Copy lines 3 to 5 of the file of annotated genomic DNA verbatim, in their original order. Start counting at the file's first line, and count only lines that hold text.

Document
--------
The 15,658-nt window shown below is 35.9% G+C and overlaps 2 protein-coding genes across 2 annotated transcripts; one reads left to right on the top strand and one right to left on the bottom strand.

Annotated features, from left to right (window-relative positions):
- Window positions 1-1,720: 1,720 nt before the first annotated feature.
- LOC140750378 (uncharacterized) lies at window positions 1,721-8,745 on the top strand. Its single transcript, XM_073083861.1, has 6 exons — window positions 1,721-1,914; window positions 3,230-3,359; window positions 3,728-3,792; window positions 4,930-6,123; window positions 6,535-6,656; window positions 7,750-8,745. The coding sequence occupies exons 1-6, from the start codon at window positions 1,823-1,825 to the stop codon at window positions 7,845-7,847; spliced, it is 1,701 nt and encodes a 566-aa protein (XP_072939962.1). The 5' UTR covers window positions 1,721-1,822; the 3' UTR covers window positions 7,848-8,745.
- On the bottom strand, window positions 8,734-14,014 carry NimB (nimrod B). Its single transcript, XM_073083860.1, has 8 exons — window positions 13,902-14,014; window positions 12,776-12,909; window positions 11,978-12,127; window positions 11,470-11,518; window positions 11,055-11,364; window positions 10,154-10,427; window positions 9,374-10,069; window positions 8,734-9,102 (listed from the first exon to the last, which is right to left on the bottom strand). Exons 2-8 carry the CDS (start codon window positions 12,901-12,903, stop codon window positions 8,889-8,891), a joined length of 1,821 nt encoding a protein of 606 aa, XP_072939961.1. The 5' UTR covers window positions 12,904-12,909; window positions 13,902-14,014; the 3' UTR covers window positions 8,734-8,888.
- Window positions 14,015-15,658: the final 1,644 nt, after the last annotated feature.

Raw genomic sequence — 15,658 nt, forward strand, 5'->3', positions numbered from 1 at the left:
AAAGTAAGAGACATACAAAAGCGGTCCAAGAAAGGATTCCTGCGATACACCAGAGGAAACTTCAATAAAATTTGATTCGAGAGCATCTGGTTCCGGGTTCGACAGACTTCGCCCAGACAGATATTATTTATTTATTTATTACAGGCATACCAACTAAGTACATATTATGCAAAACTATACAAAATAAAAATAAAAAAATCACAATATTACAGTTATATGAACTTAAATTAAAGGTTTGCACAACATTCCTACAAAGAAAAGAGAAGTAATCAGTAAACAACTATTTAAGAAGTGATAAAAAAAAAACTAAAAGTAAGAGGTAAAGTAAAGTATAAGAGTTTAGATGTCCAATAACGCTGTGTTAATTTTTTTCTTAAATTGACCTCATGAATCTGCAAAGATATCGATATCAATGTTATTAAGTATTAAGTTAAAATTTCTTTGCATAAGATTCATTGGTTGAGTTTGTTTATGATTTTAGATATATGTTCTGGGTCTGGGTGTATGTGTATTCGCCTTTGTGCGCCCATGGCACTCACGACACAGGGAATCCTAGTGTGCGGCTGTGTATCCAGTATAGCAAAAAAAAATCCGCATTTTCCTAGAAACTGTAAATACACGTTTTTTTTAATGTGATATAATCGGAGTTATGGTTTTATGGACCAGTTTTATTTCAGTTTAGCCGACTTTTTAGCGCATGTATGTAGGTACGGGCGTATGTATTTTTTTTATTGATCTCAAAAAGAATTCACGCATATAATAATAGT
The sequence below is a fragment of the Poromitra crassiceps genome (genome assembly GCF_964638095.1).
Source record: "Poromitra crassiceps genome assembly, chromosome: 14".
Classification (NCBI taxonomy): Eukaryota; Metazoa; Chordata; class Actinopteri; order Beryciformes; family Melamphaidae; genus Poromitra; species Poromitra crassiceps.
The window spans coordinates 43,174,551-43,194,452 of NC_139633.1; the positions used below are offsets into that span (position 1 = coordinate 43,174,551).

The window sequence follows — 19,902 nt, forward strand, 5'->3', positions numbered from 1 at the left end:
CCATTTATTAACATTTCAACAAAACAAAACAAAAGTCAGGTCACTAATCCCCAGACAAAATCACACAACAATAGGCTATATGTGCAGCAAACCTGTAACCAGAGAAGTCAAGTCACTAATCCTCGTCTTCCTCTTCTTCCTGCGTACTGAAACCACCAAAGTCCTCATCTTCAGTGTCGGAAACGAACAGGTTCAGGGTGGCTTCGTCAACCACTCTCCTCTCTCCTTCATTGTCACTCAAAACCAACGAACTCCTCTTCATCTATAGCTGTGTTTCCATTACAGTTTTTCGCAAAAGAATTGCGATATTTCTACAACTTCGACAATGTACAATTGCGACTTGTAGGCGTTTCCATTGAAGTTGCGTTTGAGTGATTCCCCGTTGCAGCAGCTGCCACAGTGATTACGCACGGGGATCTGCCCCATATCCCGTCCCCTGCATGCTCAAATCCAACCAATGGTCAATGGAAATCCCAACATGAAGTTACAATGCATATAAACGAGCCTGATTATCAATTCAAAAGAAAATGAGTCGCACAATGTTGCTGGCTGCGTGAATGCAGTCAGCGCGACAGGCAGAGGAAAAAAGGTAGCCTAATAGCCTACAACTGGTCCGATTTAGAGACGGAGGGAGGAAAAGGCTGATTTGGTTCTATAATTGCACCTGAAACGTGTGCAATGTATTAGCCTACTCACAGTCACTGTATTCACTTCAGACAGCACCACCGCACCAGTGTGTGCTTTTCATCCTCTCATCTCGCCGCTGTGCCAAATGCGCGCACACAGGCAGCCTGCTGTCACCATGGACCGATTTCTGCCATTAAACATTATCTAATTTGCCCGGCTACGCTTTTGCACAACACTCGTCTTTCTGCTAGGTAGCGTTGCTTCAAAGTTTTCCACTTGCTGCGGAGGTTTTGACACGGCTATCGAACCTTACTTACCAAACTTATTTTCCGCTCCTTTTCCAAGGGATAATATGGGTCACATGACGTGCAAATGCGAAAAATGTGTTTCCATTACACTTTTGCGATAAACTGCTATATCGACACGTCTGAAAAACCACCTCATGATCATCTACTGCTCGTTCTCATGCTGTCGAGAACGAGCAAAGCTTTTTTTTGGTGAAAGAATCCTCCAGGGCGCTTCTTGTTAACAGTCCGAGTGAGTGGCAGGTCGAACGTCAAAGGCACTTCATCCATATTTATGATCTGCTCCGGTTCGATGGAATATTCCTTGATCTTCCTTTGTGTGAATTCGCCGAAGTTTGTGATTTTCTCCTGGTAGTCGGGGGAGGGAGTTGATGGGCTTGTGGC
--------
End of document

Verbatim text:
- Window positions 1-1,720: 1,720 nt before the first annotated feature.
- LOC140750378 (uncharacterized) lies at window positions 1,721-8,745 on the top strand. Its single transcript, XM_073083861.1, has 6 exons — window positions 1,721-1,914; window positions 3,230-3,359; window positions 3,728-3,792; window positions 4,930-6,123; window positions 6,535-6,656; window positions 7,750-8,745. The coding sequence occupies exons 1-6, from the start codon at window positions 1,823-1,825 to the stop codon at window positions 7,845-7,847; spliced, it is 1,701 nt and encodes a 566-aa protein (XP_072939962.1). The 5' UTR covers window positions 1,721-1,822; the 3' UTR covers window positions 7,848-8,745.
- On the bottom strand, window positions 8,734-14,014 carry NimB (nimrod B). Its single transcript, XM_073083860.1, has 8 exons — window positions 13,902-14,014; window positions 12,776-12,909; window positions 11,978-12,127; window positions 11,470-11,518; window positions 11,055-11,364; window positions 10,154-10,427; window positions 9,374-10,069; window positions 8,734-9,102 (listed from the first exon to the last, which is right to left on the bottom strand). Exons 2-8 carry the CDS (start codon window positions 12,901-12,903, stop codon window positions 8,889-8,891), a joined length of 1,821 nt encoding a protein of 606 aa, XP_072939961.1. The 5' UTR covers window positions 12,904-12,909; window positions 13,902-14,014; the 3' UTR covers window positions 8,734-8,888.